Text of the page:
It is a fact that some people are easier to get along with than others. And as leaders, there is no getting around the reality that we will be charged with supervising, nurturing and guiding people who fall within the “hard to get along with” category. You may see these people as a “pain in the neck” for whom you must utilize much energy and vital brain cells just for a mere interaction.
Perhaps you are silently thinking, “How do I get around dealing with these people?” The truth is, there is no avoiding this. We all come from different backgrounds that make us uniquely us, which means we will not and cannot get along with everyone.
In order to maintain your sanity, the trick is to pick your battles carefully and to always maintain a level of professionalism in every situation. Do everything possible to navigate the situation and live peaceably with everyone insomuch as it is in your control.
To help in this process, here are five tips to help you lead people you don’t necessarily want to break bread with.
1. Understand there are others who feel the same way about you.
When we take a reality check and recognize that we aren’t perfect in the eyes of those we lead either, it levels us into being more intentional and sympathetic to their way of being. This equilibrium of sorts causes us to recognize that we too need grace and, therefore, should give it freely.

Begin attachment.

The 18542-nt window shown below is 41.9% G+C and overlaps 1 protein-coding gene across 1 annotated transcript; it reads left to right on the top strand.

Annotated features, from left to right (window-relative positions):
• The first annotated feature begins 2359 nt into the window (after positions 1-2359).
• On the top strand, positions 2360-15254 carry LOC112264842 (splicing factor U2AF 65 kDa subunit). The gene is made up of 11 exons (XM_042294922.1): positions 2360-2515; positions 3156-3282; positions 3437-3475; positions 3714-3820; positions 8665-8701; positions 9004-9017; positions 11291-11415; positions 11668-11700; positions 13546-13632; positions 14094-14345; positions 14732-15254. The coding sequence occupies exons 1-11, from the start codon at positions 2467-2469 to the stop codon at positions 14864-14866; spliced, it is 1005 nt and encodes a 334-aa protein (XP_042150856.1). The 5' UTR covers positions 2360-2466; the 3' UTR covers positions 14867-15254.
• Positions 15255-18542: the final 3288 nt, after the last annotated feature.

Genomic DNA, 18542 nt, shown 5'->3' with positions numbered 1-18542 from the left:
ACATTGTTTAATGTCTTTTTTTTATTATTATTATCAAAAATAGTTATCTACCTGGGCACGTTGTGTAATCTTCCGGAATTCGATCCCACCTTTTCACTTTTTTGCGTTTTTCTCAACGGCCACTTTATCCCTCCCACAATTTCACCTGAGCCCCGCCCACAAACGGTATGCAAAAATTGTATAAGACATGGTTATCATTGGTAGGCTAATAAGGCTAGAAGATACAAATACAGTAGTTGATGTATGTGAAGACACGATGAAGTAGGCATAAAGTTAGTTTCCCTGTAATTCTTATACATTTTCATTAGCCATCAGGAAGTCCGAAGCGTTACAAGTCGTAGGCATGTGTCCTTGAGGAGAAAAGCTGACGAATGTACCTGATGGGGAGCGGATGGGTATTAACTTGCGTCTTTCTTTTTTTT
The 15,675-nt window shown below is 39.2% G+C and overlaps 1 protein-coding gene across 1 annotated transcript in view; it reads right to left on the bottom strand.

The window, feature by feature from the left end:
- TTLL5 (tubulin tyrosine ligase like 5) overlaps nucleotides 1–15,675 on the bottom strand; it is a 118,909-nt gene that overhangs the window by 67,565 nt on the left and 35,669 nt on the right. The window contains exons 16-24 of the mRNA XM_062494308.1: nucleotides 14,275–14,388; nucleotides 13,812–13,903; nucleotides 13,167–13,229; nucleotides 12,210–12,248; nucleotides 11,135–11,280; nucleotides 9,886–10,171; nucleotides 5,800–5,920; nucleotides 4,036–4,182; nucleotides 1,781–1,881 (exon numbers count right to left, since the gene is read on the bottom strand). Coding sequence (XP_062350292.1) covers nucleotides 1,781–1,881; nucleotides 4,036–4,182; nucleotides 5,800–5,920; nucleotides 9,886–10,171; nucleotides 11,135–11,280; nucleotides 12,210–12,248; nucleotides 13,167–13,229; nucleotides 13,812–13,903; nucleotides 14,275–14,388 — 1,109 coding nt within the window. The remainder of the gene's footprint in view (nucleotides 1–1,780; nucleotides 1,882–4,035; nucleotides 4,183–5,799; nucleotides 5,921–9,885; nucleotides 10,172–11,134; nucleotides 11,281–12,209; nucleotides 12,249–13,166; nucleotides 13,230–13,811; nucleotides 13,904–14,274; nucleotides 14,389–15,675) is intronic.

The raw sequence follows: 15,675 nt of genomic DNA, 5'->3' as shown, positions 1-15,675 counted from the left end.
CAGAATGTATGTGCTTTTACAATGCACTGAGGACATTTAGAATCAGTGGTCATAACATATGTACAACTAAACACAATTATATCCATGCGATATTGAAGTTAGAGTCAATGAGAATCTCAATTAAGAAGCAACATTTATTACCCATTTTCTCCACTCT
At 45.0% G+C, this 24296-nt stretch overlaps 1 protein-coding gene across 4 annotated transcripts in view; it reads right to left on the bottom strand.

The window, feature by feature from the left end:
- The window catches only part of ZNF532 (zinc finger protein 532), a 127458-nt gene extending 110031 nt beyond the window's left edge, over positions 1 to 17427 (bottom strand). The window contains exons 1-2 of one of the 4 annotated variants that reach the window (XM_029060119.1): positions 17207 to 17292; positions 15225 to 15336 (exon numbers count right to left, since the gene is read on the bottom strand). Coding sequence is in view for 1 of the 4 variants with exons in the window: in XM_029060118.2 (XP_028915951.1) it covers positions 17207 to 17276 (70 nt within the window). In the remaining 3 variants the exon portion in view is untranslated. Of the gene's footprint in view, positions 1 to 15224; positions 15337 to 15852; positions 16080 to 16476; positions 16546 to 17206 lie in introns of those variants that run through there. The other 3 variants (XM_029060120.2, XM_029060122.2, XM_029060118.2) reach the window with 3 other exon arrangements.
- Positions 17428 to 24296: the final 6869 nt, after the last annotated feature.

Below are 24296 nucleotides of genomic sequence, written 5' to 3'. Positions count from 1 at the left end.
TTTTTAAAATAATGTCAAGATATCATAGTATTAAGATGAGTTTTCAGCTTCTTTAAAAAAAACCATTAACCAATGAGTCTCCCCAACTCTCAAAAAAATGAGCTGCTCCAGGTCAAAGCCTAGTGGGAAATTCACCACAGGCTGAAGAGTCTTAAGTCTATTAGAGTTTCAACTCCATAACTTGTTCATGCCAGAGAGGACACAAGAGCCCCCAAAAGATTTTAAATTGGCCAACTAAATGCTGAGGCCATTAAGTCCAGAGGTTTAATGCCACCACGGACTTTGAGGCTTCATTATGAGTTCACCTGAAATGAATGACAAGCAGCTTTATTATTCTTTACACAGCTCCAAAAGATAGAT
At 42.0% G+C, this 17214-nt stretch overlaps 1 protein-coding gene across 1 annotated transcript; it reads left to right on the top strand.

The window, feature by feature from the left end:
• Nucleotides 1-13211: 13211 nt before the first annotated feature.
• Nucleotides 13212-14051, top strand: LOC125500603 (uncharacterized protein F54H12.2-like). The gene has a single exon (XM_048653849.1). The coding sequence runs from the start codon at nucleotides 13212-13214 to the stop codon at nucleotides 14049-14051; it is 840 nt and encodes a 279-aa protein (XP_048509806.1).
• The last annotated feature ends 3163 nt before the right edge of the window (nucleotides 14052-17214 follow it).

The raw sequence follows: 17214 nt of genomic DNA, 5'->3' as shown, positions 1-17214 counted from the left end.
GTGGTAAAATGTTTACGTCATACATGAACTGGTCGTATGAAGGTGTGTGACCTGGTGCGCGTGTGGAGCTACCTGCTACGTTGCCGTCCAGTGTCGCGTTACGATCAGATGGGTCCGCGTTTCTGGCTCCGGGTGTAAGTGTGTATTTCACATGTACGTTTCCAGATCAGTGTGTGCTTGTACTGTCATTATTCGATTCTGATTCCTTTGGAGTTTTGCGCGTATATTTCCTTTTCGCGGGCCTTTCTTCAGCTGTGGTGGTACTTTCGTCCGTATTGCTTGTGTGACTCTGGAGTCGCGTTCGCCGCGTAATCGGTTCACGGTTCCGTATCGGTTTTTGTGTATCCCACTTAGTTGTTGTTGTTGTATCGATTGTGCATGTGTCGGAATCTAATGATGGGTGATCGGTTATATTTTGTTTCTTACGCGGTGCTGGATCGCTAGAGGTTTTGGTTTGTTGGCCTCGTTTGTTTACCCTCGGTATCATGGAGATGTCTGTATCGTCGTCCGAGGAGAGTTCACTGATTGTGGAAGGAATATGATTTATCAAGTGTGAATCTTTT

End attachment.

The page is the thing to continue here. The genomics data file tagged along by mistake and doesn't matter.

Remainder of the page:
2. Be aware of your emotions.
The worst thing that can ever happen to you as a leader is to allow others to control the way you feel. Own your power and take control of your emotions. There are many challenges that self-awareness can fix. First in the process is to be aware of how you feel. Once you’ve detected your feelings, let them vaporize into thin air rather than allow them to negatively affect your relationships.
3. Avoid taking things personally.
At any given moment, every one of us as humans is faced with a myriad of circumstances that affect us in one way or another… emotionally, intellectually, spiritually and just about every way possible. The people you lead are no exception. Their idiosyncrasies that seemingly rub you the wrong way can be magnified by their own personal issues and struggles. When those you lead act in ways that are contrary to your expectations, it will serve you best not to take their behaviors personally.
4. Practice empathy.
Many woes with others are caused by us being too wrapped up in our own emotions and our sense of self. When you are able to share and understand the feelings of others, it gives you the patience to be able to better manage the person you find difficult to work with. Empathy helps build rapport quickly, creating the ability to understand much deeper. Compassion will always trump misunderstandings.
5. Be tactful.
There are times when we need to address a situation head-on. This must always be done tactfully. As a leader, you must put your feelings aside and remain calm, sensitive and professional at all times. Here is something to consider: How will your response be assessed in 10 minutes, 10 months or 10 years from now? Will it matter? Will it leave a bitter taste in your mouth? If it won’t matter 10 months or 10 years from now, consider ignoring it for the good of all involved.
Remember, it takes years to develop a solid character as a leader. Don’t allow your emotions to rob you of your hard work. How do you deal with people that you don’t get along with? Tell us on Twitter using #LeadercastChallenge.